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Q: Darwin argued that the beak size and shape of Galapagos finch species was related to their A. flight pattern. B. body size. C. food source. D. time of reprod
A: Darwin's finches (also known as the Galápagos finches) are a group of about fifteen species of passerine birds.[1] They often are classified as the subfamily Geospizinae or tribe Geospizini. [ It is still not clear which bird family they belong to, but they are not related to the true finches. They were first collected by Charles Darwin on the Galápagos Islands during the second voyage of the
Beagle. All are found only on the Galápagos Islands, except the Cocos Finch from Cocos Island. The remaining land-birds form a most singular group of finches, related to each other in the structure of their beaks, short tails, form of body and plumage: there are thirteen species, which Mr. Gould has divided into four subgroups. All these species are peculiar to this archipelago; and so is the whole group, with the exception of one species of the sub-group Cactornis, lately brought from Bow Island, in the Low Archipelago. Of Cactornis, the two species may be often seen climbing about the flowers of the great cactus-trees; but all the other species of this group of finches, mingled together in flocks, feed on the dry and sterile ground of the lower districts. The males of all, or certainly of the greater number, are jet black; and the females (with perhaps one or two exceptions) are brown. The most curious fact is the perfect gradation in the size of the beaks in the different species of Geospiza, from one as large as that of a hawfinch to that of a chaffinch, and (if Mr. Gould is right in including his sub-group, Certhidea, in the main group) even to that of a warbler. The largest beak in the genus Geospiza is shown in Fig. 1, and the smallest in Fig. 3; but instead of there being only one intermediate species, with a beak of the size shown in Fig. 2, there are no less than six species with insensibly graduated beaks. The beak of the sub-group Certhidea, is shown in Fig. 4. The beak of Cactornis is somewhat like that of a starling, and that of the fourth subgroup, Camarhynchus, is slightly parrot-shaped. ]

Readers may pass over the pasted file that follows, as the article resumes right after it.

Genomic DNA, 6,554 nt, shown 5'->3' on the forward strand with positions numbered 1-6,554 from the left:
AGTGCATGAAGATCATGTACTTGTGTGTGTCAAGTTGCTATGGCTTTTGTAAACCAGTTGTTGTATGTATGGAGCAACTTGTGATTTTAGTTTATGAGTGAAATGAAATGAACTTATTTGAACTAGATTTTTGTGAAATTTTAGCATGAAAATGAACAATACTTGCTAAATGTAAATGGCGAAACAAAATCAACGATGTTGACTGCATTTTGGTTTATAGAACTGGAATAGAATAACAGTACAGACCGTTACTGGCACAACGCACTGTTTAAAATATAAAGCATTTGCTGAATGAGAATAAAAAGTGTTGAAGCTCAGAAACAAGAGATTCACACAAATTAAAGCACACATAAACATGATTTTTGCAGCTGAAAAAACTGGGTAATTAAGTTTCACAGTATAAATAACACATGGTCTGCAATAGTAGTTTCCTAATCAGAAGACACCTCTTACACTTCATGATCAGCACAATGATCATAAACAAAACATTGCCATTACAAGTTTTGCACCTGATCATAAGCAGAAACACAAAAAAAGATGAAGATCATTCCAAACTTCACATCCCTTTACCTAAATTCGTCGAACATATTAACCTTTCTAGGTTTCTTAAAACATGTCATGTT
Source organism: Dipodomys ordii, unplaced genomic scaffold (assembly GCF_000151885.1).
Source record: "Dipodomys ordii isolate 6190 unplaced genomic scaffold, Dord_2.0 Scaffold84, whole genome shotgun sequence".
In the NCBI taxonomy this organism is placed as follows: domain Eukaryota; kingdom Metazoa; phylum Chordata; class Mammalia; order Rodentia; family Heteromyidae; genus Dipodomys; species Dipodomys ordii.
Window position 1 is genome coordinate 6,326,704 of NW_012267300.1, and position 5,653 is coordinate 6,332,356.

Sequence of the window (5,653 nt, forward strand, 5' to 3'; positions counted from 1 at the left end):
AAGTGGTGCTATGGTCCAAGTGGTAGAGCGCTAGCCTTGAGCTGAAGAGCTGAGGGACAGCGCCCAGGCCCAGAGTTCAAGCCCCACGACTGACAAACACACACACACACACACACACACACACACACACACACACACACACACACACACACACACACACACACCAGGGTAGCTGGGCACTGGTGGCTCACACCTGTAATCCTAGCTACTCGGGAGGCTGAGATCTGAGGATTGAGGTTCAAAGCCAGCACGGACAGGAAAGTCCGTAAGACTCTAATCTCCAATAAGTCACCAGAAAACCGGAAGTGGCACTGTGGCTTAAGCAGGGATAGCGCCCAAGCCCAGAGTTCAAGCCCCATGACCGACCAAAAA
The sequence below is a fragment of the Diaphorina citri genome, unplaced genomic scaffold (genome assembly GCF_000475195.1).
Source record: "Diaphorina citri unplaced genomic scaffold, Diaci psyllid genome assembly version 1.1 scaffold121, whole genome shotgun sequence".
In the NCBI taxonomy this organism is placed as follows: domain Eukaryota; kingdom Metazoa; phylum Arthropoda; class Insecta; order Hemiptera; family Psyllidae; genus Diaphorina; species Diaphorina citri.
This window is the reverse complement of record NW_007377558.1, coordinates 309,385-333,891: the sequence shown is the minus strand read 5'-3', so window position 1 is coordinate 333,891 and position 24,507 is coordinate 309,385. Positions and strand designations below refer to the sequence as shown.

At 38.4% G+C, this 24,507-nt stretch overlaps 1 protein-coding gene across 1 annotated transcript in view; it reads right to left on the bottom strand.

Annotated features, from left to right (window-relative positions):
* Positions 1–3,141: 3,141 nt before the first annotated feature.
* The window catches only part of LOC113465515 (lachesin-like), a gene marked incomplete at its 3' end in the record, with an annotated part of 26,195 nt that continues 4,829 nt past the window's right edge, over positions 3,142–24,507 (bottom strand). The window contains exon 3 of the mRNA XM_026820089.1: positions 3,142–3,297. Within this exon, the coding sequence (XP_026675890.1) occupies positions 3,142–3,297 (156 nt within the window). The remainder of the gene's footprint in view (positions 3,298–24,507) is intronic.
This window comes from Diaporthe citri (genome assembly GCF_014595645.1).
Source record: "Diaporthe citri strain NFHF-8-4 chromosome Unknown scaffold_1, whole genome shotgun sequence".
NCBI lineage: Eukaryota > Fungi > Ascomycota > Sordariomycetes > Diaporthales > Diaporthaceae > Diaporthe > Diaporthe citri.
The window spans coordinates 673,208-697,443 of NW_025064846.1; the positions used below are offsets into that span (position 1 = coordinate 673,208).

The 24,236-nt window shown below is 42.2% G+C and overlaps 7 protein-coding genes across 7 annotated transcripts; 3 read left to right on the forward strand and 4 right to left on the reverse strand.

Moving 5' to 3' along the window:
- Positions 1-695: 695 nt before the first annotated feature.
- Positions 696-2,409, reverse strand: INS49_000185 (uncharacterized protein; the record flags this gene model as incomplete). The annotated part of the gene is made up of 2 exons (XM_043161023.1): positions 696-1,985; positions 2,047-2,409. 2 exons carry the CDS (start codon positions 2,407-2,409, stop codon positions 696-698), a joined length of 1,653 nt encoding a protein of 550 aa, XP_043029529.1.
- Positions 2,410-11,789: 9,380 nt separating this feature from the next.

Expert answered|roshnirazilee|Points 70|
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Asked 10/24/2013 11:02:28 PM
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